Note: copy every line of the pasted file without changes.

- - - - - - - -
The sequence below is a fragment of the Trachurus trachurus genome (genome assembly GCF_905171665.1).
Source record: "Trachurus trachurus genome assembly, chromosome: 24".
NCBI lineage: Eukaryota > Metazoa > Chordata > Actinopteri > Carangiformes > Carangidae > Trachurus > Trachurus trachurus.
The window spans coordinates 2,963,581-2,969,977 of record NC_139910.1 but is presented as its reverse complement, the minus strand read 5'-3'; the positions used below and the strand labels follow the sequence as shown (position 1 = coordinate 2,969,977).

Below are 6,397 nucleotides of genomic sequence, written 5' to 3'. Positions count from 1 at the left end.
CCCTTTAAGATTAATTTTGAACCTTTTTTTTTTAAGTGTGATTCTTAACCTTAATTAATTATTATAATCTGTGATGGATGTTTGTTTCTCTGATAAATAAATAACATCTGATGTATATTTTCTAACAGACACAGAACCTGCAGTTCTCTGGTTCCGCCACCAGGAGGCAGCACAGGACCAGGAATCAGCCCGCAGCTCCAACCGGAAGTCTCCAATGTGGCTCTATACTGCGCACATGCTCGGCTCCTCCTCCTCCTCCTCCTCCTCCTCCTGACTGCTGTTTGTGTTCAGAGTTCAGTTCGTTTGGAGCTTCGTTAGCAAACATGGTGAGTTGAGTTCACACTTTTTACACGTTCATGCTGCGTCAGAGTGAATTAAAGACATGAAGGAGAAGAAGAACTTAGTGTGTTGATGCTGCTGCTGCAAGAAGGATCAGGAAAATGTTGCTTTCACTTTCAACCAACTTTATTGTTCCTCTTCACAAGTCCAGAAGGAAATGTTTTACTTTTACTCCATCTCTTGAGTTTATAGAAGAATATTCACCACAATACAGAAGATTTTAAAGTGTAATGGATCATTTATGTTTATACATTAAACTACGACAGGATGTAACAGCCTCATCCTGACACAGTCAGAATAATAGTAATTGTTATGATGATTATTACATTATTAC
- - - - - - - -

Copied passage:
The sequence below is a fragment of the Trachurus trachurus genome (genome assembly GCF_905171665.1).
Source record: "Trachurus trachurus genome assembly, chromosome: 24".
NCBI lineage: Eukaryota > Metazoa > Chordata > Actinopteri > Carangiformes > Carangidae > Trachurus > Trachurus trachurus.
The window spans coordinates 2,963,581-2,969,977 of record NC_139910.1 but is presented as its reverse complement, the minus strand read 5'-3'; the positions used below and the strand labels follow the sequence as shown (position 1 = coordinate 2,969,977).

Below are 6,397 nucleotides of genomic sequence, written 5' to 3'. Positions count from 1 at the left end.
CCCTTTAAGATTAATTTTGAACCTTTTTTTTTTAAGTGTGATTCTTAACCTTAATTAATTATTATAATCTGTGATGGATGTTTGTTTCTCTGATAAATAAATAACATCTGATGTATATTTTCTAACAGACACAGAACCTGCAGTTCTCTGGTTCCGCCACCAGGAGGCAGCACAGGACCAGGAATCAGCCCGCAGCTCCAACCGGAAGTCTCCAATGTGGCTCTATACTGCGCACATGCTCGGCTCCTCCTCCTCCTCCTCCTCCTCCTCCTGACTGCTGTTTGTGTTCAGAGTTCAGTTCGTTTGGAGCTTCGTTAGCAAACATGGTGAGTTGAGTTCACACTTTTTACACGTTCATGCTGCGTCAGAGTGAATTAAAGACATGAAGGAGAAGAAGAACTTAGTGTGTTGATGCTGCTGCTGCAAGAAGGATCAGGAAAATGTTGCTTTCACTTTCAACCAACTTTATTGTTCCTCTTCACAAGTCCAGAAGGAAATGTTTTACTTTTACTCCATCTCTTGAGTTTATAGAAGAATATTCACCACAATACAGAAGATTTTAAAGTGTAATGGATCATTTATGTTTATACATTAAACTACGACAGGATGTAACAGCCTCATCCTGACACAGTCAGAATAATAGTAATTGTTATGATGATTATTACATTATTAC